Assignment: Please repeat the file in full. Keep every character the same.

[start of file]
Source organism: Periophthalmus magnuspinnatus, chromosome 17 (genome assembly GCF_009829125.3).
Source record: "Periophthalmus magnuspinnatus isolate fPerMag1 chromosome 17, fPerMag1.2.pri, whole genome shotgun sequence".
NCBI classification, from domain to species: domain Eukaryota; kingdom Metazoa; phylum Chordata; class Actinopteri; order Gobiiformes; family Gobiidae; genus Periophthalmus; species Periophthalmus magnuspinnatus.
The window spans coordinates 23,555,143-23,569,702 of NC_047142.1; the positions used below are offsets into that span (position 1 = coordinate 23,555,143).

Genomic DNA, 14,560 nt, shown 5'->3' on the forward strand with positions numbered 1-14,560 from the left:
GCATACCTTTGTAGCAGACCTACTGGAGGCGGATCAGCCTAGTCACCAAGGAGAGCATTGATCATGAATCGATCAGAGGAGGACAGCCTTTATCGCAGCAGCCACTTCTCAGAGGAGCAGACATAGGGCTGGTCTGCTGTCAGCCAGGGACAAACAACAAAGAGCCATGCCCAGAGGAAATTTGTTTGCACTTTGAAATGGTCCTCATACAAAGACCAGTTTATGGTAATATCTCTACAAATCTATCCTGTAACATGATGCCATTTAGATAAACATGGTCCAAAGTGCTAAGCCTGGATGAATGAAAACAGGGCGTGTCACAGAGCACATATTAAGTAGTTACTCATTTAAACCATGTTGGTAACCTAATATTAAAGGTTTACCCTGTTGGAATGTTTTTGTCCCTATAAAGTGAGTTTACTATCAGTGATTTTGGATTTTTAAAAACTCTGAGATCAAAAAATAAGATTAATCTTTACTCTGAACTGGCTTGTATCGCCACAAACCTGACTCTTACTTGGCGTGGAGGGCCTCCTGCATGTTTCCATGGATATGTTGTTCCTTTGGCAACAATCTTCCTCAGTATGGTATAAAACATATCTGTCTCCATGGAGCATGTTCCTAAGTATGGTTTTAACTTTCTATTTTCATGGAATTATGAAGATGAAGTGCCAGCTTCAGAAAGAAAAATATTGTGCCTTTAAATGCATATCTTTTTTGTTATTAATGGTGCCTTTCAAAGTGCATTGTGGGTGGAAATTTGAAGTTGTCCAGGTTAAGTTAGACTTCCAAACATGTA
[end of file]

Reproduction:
Source organism: Periophthalmus magnuspinnatus, chromosome 17 (genome assembly GCF_009829125.3).
Source record: "Periophthalmus magnuspinnatus isolate fPerMag1 chromosome 17, fPerMag1.2.pri, whole genome shotgun sequence".
NCBI classification, from domain to species: domain Eukaryota; kingdom Metazoa; phylum Chordata; class Actinopteri; order Gobiiformes; family Gobiidae; genus Periophthalmus; species Periophthalmus magnuspinnatus.
The window spans coordinates 23,555,143-23,569,702 of NC_047142.1; the positions used below are offsets into that span (position 1 = coordinate 23,555,143).

Genomic DNA, 14,560 nt, shown 5'->3' on the forward strand with positions numbered 1-14,560 from the left:
GCATACCTTTGTAGCAGACCTACTGGAGGCGGATCAGCCTAGTCACCAAGGAGAGCATTGATCATGAATCGATCAGAGGAGGACAGCCTTTATCGCAGCAGCCACTTCTCAGAGGAGCAGACATAGGGCTGGTCTGCTGTCAGCCAGGGACAAACAACAAAGAGCCATGCCCAGAGGAAATTTGTTTGCACTTTGAAATGGTCCTCATACAAAGACCAGTTTATGGTAATATCTCTACAAATCTATCCTGTAACATGATGCCATTTAGATAAACATGGTCCAAAGTGCTAAGCCTGGATGAATGAAAACAGGGCGTGTCACAGAGCACATATTAAGTAGTTACTCATTTAAACCATGTTGGTAACCTAATATTAAAGGTTTACCCTGTTGGAATGTTTTTGTCCCTATAAAGTGAGTTTACTATCAGTGATTTTGGATTTTTAAAAACTCTGAGATCAAAAAATAAGATTAATCTTTACTCTGAACTGGCTTGTATCGCCACAAACCTGACTCTTACTTGGCGTGGAGGGCCTCCTGCATGTTTCCATGGATATGTTGTTCCTTTGGCAACAATCTTCCTCAGTATGGTATAAAACATATCTGTCTCCATGGAGCATGTTCCTAAGTATGGTTTTAACTTTCTATTTTCATGGAATTATGAAGATGAAGTGCCAGCTTCAGAAAGAAAAATATTGTGCCTTTAAATGCATATCTTTTTTGTTATTAATGGTGCCTTTCAAAGTGCATTGTGGGTGGAAATTTGAAGTTGTCCAGGTTAAGTTAGACTTCCAAACATGTA